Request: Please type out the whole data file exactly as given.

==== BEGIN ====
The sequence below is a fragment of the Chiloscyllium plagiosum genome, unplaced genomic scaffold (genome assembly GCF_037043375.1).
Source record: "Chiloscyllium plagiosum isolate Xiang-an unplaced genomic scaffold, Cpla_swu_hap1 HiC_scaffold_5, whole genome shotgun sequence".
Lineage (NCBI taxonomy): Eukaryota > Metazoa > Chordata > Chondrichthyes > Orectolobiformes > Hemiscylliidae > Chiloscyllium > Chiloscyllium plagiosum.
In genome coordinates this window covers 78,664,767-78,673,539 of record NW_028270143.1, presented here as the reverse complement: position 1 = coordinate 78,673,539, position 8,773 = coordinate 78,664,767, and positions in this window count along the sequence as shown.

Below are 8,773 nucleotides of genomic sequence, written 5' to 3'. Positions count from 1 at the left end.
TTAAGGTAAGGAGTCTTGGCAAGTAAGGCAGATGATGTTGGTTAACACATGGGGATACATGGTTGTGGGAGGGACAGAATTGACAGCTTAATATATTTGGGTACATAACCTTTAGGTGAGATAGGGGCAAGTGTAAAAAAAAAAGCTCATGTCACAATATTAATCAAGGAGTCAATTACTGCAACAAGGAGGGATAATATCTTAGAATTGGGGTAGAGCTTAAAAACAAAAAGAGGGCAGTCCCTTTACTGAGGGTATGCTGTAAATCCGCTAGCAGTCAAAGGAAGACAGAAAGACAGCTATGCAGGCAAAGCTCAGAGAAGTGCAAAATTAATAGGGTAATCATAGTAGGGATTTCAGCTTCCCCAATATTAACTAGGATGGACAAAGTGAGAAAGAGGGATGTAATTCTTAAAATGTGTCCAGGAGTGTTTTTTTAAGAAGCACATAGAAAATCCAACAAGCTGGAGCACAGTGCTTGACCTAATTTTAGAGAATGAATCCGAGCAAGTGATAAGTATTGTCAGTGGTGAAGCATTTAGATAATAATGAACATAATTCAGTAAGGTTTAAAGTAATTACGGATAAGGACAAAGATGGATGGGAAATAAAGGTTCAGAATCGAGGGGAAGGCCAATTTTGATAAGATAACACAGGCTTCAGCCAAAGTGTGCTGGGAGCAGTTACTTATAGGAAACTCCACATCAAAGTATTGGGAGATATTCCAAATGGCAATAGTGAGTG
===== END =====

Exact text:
The sequence below is a fragment of the Chiloscyllium plagiosum genome, unplaced genomic scaffold (genome assembly GCF_037043375.1).
Source record: "Chiloscyllium plagiosum isolate Xiang-an unplaced genomic scaffold, Cpla_swu_hap1 HiC_scaffold_5, whole genome shotgun sequence".
Lineage (NCBI taxonomy): Eukaryota > Metazoa > Chordata > Chondrichthyes > Orectolobiformes > Hemiscylliidae > Chiloscyllium > Chiloscyllium plagiosum.
In genome coordinates this window covers 78,664,767-78,673,539 of record NW_028270143.1, presented here as the reverse complement: position 1 = coordinate 78,673,539, position 8,773 = coordinate 78,664,767, and positions in this window count along the sequence as shown.

Below are 8,773 nucleotides of genomic sequence, written 5' to 3'. Positions count from 1 at the left end.
TTAAGGTAAGGAGTCTTGGCAAGTAAGGCAGATGATGTTGGTTAACACATGGGGATACATGGTTGTGGGAGGGACAGAATTGACAGCTTAATATATTTGGGTACATAACCTTTAGGTGAGATAGGGGCAAGTGTAAAAAAAAAAGCTCATGTCACAATATTAATCAAGGAGTCAATTACTGCAACAAGGAGGGATAATATCTTAGAATTGGGGTAGAGCTTAAAAACAAAAAGAGGGCAGTCCCTTTACTGAGGGTATGCTGTAAATCCGCTAGCAGTCAAAGGAAGACAGAAAGACAGCTATGCAGGCAAAGCTCAGAGAAGTGCAAAATTAATAGGGTAATCATAGTAGGGATTTCAGCTTCCCCAATATTAACTAGGATGGACAAAGTGAGAAAGAGGGATGTAATTCTTAAAATGTGTCCAGGAGTGTTTTTTTAAGAAGCACATAGAAAATCCAACAAGCTGGAGCACAGTGCTTGACCTAATTTTAGAGAATGAATCCGAGCAAGTGATAAGTATTGTCAGTGGTGAAGCATTTAGATAATAATGAACATAATTCAGTAAGGTTTAAAGTAATTACGGATAAGGACAAAGATGGATGGGAAATAAAGGTTCAGAATCGAGGGGAAGGCCAATTTTGATAAGATAACACAGGCTTCAGCCAAAGTGTGCTGGGAGCAGTTACTTATAGGAAACTCCACATCAAAGTATTGGGAGATATTCCAAATGGCAATAGTGAGTG